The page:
Review: I'm also always impressed with your ability to impart historical background about the works that you showcase within a contemporary context, because it adds a deeper appreciation for the audience when they can listen, experience, and understand it better. Please tell me a bit about each of the works that you will present this season; and the attributes that you feel distinguish these creations.
Mitchell: The first concert of the season came about as collaboration with Delta College, who are presenting an exhibit on Abraham Lincoln and the Constitution. They asked if we might be able to partner with them somehow, and we jumped at the chance. One of my favorite works by the American master Aaron Copland is a piece called "Lincoln Portrait," in which a narrator joins the orchestra and shares some of Lincoln's most profound words while the orchestra brilliantly underscores it. Hence we created this opening performance entitled With Malice Toward None... Celebrating Lincoln, which will premier on October 25th at 8:00 PM.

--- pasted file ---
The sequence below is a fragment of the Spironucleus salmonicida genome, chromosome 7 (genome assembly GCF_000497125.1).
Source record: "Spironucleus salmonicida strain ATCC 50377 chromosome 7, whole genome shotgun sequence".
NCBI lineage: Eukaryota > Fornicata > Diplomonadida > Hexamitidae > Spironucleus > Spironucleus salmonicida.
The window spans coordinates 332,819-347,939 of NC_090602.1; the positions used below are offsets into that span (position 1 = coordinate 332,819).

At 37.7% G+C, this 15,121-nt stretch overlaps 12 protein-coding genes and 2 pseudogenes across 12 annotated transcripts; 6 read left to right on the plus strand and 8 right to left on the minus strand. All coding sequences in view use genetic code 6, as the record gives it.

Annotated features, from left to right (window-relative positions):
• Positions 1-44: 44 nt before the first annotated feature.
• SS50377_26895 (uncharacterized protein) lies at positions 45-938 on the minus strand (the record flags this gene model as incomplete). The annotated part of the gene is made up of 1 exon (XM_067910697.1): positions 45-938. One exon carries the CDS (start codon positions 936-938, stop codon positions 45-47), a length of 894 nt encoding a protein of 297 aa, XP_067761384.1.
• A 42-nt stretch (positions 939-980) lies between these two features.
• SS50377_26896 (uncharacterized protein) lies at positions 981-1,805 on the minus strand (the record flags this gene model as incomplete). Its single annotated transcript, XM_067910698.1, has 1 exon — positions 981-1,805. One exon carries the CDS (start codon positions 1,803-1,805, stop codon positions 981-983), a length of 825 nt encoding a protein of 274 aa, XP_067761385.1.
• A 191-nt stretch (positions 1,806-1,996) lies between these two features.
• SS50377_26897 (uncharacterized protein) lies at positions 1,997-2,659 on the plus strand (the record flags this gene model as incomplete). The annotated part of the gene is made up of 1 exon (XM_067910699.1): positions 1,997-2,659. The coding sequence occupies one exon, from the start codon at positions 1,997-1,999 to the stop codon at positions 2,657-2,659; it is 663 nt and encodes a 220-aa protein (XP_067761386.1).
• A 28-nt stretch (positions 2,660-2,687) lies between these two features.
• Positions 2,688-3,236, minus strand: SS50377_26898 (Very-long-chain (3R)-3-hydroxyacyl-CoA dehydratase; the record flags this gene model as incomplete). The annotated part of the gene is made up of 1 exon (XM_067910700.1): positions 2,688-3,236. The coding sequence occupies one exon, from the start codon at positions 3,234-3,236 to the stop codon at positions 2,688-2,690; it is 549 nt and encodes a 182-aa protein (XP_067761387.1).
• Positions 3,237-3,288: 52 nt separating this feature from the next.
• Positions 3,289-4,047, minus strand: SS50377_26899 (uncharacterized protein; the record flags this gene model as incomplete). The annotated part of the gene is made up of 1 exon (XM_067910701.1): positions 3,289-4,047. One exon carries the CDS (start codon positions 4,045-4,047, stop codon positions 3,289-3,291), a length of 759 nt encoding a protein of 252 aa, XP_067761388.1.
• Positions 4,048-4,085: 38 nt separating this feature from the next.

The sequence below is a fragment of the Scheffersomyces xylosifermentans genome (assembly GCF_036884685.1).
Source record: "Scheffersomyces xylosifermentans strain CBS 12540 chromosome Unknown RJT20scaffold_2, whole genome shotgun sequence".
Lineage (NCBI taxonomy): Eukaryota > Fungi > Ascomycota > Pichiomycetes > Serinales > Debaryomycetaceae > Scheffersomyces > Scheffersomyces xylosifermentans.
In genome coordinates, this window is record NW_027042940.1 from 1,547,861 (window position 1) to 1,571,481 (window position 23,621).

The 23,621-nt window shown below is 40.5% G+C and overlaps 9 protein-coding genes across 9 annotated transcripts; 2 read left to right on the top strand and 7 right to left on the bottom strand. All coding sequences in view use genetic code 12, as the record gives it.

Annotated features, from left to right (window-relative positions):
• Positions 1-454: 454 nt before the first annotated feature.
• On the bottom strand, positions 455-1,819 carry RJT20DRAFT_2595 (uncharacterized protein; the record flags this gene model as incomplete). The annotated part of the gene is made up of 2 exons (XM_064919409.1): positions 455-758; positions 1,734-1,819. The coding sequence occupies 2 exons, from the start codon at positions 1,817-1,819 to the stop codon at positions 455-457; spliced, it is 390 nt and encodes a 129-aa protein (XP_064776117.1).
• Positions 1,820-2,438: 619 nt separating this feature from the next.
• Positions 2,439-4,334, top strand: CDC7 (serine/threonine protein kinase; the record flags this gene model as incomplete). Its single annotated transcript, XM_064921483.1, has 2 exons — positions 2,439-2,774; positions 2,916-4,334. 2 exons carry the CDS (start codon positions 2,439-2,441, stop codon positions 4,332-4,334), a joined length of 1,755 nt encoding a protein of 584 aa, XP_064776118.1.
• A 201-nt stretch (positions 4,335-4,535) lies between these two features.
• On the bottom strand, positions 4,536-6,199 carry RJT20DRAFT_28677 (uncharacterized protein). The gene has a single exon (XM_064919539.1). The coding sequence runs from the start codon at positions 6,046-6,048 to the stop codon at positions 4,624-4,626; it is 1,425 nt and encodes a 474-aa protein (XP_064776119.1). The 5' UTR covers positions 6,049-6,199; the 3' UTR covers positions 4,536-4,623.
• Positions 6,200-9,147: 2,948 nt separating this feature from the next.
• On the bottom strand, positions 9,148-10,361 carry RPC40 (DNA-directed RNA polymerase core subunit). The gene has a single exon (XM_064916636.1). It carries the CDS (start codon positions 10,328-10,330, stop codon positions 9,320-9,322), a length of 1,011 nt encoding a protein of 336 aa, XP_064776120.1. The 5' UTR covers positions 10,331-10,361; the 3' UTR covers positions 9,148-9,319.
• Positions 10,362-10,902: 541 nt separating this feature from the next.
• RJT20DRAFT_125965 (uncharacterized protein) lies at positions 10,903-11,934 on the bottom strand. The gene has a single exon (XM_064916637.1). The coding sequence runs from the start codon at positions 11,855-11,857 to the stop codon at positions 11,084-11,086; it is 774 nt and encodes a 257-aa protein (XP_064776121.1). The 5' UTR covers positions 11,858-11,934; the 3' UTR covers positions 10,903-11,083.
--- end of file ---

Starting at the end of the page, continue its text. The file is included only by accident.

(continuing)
We are pleased to perform these works in conjunction with "Lincoln: The Constitution and Civil War," a prestigious traveling exhibit housed at Delta College from September 17 through October 31
I'm thrilled that one of my dearest friends in town, WSGW's Art Lewis, is joining us to narrate this performance. We'll open the concert with another Copland masterpiece, "Fanfare for the Common Man," followed by a piece by my undergraduate mentor (who was both my composition and conducting teacher), Roger Briggs, called "Gathering Together." The concert will close with the one great Tchaikovsky symphony the SBSO and I have never performed together: his Fifth.
Our second concert will feature four works by four composers from four different countries, a musical road trip of sorts. We open in Poland with an unbelievably energetic piece for strings by Wojciech Kilar called "Orawa," then head to Scotland for the German composer Felix Mendelssohn's musical depiction of Fingal's Cave on one of the islands of the Hebrides. We close the first half with French master Maurice Ravel's musical ode to his predecessor François Couperin, and continue our Beethoven cycle by performing his Second Symphony on the second half of the program.